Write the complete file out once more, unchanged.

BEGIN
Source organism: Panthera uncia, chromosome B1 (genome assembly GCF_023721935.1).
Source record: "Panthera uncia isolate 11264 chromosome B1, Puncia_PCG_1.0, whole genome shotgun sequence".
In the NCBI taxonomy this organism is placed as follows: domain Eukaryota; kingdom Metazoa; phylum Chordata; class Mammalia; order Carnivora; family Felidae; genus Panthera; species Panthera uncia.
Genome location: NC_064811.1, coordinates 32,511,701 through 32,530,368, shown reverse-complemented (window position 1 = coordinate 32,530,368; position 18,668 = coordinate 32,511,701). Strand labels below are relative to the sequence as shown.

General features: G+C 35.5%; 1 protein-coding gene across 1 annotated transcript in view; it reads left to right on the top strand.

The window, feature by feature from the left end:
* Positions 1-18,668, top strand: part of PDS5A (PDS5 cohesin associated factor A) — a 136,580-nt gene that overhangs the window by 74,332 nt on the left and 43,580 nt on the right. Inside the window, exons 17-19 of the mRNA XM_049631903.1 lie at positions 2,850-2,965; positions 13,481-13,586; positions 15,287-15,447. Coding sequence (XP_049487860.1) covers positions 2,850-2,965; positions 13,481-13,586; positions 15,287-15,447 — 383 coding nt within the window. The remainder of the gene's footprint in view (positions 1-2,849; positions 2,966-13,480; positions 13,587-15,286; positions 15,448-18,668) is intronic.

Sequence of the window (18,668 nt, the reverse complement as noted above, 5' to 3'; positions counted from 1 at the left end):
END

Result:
Source organism: Panthera uncia, chromosome B1 (genome assembly GCF_023721935.1).
Source record: "Panthera uncia isolate 11264 chromosome B1, Puncia_PCG_1.0, whole genome shotgun sequence".
In the NCBI taxonomy this organism is placed as follows: domain Eukaryota; kingdom Metazoa; phylum Chordata; class Mammalia; order Carnivora; family Felidae; genus Panthera; species Panthera uncia.
Genome location: NC_064811.1, coordinates 32,511,701 through 32,530,368, shown reverse-complemented (window position 1 = coordinate 32,530,368; position 18,668 = coordinate 32,511,701). Strand labels below are relative to the sequence as shown.

General features: G+C 35.5%; 1 protein-coding gene across 1 annotated transcript in view; it reads left to right on the top strand.

The window, feature by feature from the left end:
* Positions 1-18,668, top strand: part of PDS5A (PDS5 cohesin associated factor A) — a 136,580-nt gene that overhangs the window by 74,332 nt on the left and 43,580 nt on the right. Inside the window, exons 17-19 of the mRNA XM_049631903.1 lie at positions 2,850-2,965; positions 13,481-13,586; positions 15,287-15,447. Coding sequence (XP_049487860.1) covers positions 2,850-2,965; positions 13,481-13,586; positions 15,287-15,447 — 383 coding nt within the window. The remainder of the gene's footprint in view (positions 1-2,849; positions 2,966-13,480; positions 13,587-15,286; positions 15,448-18,668) is intronic.

Sequence of the window (18,668 nt, the reverse complement as noted above, 5' to 3'; positions counted from 1 at the left end):